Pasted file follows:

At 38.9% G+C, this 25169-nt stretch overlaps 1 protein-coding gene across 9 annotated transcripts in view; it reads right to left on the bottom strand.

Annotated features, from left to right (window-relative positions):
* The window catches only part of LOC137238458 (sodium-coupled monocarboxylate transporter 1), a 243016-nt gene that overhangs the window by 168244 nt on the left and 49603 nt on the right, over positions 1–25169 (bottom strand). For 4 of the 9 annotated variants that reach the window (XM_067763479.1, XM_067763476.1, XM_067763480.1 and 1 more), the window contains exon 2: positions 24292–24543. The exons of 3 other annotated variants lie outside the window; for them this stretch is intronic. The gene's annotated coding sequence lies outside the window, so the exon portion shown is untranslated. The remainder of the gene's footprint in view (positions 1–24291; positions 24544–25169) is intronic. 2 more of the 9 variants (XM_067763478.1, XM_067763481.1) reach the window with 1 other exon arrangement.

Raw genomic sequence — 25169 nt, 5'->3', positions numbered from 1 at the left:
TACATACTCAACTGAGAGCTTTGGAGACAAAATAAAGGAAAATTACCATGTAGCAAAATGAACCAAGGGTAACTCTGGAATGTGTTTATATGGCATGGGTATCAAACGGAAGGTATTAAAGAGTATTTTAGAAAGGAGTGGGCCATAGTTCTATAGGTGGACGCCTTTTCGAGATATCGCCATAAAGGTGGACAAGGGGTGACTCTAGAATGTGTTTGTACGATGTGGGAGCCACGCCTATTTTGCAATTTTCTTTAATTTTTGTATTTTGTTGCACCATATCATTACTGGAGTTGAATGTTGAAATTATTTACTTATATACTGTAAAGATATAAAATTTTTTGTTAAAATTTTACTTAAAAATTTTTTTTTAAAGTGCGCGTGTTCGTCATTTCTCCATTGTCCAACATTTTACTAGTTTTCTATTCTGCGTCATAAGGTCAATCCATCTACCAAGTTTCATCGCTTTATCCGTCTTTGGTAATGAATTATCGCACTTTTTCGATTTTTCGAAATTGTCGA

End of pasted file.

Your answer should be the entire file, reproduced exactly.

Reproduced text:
At 38.9% G+C, this 25169-nt stretch overlaps 1 protein-coding gene across 9 annotated transcripts in view; it reads right to left on the bottom strand.

Annotated features, from left to right (window-relative positions):
* The window catches only part of LOC137238458 (sodium-coupled monocarboxylate transporter 1), a 243016-nt gene that overhangs the window by 168244 nt on the left and 49603 nt on the right, over positions 1–25169 (bottom strand). For 4 of the 9 annotated variants that reach the window (XM_067763479.1, XM_067763476.1, XM_067763480.1 and 1 more), the window contains exon 2: positions 24292–24543. The exons of 3 other annotated variants lie outside the window; for them this stretch is intronic. The gene's annotated coding sequence lies outside the window, so the exon portion shown is untranslated. The remainder of the gene's footprint in view (positions 1–24291; positions 24544–25169) is intronic. 2 more of the 9 variants (XM_067763478.1, XM_067763481.1) reach the window with 1 other exon arrangement.

Raw genomic sequence — 25169 nt, 5'->3', positions numbered from 1 at the left:
TACATACTCAACTGAGAGCTTTGGAGACAAAATAAAGGAAAATTACCATGTAGCAAAATGAACCAAGGGTAACTCTGGAATGTGTTTATATGGCATGGGTATCAAACGGAAGGTATTAAAGAGTATTTTAGAAAGGAGTGGGCCATAGTTCTATAGGTGGACGCCTTTTCGAGATATCGCCATAAAGGTGGACAAGGGGTGACTCTAGAATGTGTTTGTACGATGTGGGAGCCACGCCTATTTTGCAATTTTCTTTAATTTTTGTATTTTGTTGCACCATATCATTACTGGAGTTGAATGTTGAAATTATTTACTTATATACTGTAAAGATATAAAATTTTTTGTTAAAATTTTACTTAAAAATTTTTTTTTAAAGTGCGCGTGTTCGTCATTTCTCCATTGTCCAACATTTTACTAGTTTTCTATTCTGCGTCATAAGGTCAATCCATCTACCAAGTTTCATCGCTTTATCCGTCTTTGGTAATGAATTATCGCACTTTTTCGATTTTTCGAAATTGTCGA